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Hospital Competition: Will Retail Medical Clinics Change From Foe to Friend?

2 Mins read

retail medical clinicWith 30 million prospective new patients just over the healthcare horizon, hospitals and other provider organizations are rethinking service channel opportunities. (And alliances, perhaps.)

retail medical clinicWith 30 million prospective new patients just over the healthcare horizon, hospitals and other provider organizations are rethinking service channel opportunities. (And alliances, perhaps.)

Retail medical clinics, as one example, appear to be trending from competitive “foe to friend” on many marketing plans. A recent business study by consulting firm Accenture indicates that the number of retail clinics will double in the next three years.

Previously, we’ve written about the influx and influence of clinics that are now fairly commonly seeing patients at Walmart, Target, CVS and other retail locations throughout the nation.

Walgreens has been redefining the competitive landscape with a plan for pharmacy-run Accountable Care Organizations (ACO). And as a result of healthcare reform, large groups of newly insured people are expected to put pressure on the capacity of hospital emergency departments.

“For stretched hospital operators,” Accenture predicts, “the answer may lie in an unexpected place, and one that, until recently, was considered a rival: retail health clinics. This valuable ‘release valve’ to the strained healthcare system could jumpstart a rapid growth in retail health clinics, which may lead to a doubling of their number nationally over the next three years.”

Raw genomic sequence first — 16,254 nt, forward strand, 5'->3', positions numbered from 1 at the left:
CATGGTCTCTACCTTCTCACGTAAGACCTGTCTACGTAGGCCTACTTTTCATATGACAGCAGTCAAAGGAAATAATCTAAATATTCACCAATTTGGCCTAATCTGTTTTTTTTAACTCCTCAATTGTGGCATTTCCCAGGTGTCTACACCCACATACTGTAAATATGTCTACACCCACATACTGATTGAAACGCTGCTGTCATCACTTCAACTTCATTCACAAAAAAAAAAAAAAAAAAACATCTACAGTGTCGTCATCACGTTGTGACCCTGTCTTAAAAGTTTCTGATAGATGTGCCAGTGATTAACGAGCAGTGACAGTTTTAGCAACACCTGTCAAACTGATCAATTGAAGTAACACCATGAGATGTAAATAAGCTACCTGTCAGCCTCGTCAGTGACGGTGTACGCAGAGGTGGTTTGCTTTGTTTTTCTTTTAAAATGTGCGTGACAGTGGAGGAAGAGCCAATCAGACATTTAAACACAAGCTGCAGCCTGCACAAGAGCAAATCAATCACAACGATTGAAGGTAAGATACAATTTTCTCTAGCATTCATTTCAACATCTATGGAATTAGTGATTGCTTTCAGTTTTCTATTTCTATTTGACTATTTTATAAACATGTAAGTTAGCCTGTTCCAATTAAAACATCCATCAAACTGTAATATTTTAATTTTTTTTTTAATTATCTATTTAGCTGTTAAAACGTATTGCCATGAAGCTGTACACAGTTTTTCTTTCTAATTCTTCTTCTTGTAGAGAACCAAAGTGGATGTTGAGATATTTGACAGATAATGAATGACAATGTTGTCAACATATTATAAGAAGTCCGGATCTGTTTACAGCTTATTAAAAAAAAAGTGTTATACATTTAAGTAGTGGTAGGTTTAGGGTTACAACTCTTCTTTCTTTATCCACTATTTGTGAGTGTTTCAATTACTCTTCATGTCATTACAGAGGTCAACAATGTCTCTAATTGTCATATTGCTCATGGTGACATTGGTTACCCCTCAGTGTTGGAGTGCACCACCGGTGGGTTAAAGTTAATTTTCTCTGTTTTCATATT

Until recently, growth in the number of health clinics had slowed to a crawl. Competition with hospitals and primary care providers (PCP) was strong, and clinics “found patient volumes were low for all but the narrowest range of services—particularly influenza vaccinations, which tend to be highly seasonal and earn relatively low reimbursements.” Clinics, hospitals and PCPs maintained a competitive perspective and formed few partnerships.

“Today, the landscape is fundamentally different,” according to Accenture, “as hospitals and PCPs now have the opposite problem: many are operating at close to full capacity, with little chance of meeting the coming surge in demand. Now, the very clinics once perceived as rivals may represent a key tool for managing patient volume while more conventional health providers focus on higher acuity and more complex treatments.”

Patient visits at retail clinics are projected to account for 10 percent of non-primary care outpatient visits by the end of 2015. Check out the Accenture report, Why Retail Clinic Counts Will Double in Three Years.  Does this change your competitive map for the coming months? Friend or Foe—is there a retail alliance in your hospital marketing game plan? For additional insight, click through to our article and podcast titled, Hospital Emergency Departments May Be Overrun by ACA Newly Insured.

 
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